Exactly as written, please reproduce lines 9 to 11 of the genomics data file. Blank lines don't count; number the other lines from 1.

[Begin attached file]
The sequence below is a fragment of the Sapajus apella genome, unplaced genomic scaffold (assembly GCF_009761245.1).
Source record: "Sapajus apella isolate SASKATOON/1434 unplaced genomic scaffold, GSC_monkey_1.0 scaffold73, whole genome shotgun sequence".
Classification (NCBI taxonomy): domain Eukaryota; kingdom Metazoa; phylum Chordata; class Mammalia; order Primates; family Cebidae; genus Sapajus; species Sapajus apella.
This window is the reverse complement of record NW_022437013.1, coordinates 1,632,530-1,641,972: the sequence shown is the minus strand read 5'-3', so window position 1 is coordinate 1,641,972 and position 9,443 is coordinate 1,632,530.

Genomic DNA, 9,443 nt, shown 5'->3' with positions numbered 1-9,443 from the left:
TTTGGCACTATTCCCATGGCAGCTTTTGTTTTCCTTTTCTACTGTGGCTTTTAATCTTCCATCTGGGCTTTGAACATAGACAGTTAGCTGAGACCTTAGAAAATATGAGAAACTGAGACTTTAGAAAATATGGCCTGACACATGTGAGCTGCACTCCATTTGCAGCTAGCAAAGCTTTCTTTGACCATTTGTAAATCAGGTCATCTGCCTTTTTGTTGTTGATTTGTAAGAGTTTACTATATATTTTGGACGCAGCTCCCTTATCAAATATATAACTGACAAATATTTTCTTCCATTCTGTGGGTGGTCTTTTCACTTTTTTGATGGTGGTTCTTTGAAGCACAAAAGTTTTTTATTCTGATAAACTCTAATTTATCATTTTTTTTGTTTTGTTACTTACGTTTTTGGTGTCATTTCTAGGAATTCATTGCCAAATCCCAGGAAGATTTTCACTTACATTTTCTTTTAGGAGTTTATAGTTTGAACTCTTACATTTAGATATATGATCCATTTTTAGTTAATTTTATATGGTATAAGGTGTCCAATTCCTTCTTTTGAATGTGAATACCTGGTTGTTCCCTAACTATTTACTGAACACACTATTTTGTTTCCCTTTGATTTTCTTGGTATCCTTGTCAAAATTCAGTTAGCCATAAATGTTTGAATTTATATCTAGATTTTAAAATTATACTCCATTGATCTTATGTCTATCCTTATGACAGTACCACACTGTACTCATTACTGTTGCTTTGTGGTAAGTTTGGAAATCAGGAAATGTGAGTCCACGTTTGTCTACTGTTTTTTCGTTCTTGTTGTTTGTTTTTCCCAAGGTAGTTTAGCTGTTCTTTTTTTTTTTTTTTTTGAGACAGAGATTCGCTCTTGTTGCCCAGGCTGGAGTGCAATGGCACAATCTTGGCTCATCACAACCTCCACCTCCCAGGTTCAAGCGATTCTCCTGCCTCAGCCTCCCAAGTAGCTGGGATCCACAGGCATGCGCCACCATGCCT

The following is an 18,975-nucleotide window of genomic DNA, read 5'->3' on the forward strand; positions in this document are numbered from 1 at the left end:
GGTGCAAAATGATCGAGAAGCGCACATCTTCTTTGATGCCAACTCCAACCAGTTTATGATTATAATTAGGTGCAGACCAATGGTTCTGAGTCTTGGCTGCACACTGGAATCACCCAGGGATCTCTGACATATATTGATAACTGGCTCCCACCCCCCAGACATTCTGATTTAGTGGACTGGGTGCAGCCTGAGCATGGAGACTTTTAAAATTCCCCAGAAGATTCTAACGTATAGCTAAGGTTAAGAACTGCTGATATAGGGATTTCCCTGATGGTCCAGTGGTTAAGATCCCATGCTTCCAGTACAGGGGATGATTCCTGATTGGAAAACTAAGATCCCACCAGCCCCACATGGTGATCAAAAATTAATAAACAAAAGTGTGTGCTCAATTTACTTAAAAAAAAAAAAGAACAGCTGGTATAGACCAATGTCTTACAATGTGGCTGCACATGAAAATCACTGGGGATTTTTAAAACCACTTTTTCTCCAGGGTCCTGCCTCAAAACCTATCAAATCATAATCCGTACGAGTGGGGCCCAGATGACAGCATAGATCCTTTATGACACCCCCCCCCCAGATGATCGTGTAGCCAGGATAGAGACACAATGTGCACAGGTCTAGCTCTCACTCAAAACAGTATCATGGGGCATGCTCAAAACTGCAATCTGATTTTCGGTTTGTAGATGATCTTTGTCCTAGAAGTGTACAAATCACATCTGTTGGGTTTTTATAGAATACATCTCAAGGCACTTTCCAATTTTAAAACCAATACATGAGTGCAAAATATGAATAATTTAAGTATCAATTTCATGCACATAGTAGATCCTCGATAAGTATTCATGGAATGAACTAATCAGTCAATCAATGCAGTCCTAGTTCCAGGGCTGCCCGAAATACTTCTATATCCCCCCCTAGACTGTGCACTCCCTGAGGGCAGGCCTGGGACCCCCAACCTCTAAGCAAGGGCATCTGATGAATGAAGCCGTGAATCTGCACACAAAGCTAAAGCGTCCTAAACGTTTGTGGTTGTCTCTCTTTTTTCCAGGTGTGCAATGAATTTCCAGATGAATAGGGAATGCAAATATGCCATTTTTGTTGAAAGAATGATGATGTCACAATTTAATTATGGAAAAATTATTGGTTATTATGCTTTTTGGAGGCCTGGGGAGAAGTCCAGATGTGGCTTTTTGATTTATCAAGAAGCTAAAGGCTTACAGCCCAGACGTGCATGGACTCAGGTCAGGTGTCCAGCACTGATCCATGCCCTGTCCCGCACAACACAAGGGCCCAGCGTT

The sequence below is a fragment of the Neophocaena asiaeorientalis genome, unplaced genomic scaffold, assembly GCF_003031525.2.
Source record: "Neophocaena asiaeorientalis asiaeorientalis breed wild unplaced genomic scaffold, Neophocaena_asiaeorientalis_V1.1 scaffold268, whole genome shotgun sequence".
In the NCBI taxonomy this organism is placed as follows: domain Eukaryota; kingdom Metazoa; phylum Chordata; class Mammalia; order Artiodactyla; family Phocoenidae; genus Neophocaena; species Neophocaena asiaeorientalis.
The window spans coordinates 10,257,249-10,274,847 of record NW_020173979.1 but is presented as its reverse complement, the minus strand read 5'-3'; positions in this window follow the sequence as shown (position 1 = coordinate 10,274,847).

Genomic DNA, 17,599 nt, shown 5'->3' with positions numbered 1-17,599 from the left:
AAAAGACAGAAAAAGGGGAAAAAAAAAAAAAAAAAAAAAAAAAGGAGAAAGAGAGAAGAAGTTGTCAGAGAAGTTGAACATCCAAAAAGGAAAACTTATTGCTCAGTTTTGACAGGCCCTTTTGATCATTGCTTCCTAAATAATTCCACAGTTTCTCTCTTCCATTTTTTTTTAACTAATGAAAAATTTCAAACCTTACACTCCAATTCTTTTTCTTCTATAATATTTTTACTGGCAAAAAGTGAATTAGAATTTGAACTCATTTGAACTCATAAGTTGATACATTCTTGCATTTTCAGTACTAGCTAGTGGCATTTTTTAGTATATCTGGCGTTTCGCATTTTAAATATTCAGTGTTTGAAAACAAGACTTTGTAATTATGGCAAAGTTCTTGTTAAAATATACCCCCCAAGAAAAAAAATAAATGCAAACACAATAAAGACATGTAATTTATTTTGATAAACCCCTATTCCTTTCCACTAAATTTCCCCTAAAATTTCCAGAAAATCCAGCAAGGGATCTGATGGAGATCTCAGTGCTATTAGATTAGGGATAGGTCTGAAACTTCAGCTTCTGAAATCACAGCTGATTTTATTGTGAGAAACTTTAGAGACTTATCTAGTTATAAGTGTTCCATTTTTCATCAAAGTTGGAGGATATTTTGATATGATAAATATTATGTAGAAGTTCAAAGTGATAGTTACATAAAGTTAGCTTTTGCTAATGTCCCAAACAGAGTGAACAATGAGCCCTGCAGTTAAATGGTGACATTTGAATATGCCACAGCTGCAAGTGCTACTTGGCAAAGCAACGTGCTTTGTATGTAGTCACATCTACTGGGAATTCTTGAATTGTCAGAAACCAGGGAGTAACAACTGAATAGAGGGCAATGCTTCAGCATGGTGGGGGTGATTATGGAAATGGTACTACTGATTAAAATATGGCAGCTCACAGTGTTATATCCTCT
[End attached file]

The sequence below is a fragment of the Neophocaena asiaeorientalis genome, unplaced genomic scaffold, assembly GCF_003031525.2.
Source record: "Neophocaena asiaeorientalis asiaeorientalis breed wild unplaced genomic scaffold, Neophocaena_asiaeorientalis_V1.1 scaffold268, whole genome shotgun sequence".
In the NCBI taxonomy this organism is placed as follows: domain Eukaryota; kingdom Metazoa; phylum Chordata; class Mammalia; order Artiodactyla; family Phocoenidae; genus Neophocaena; species Neophocaena asiaeorientalis.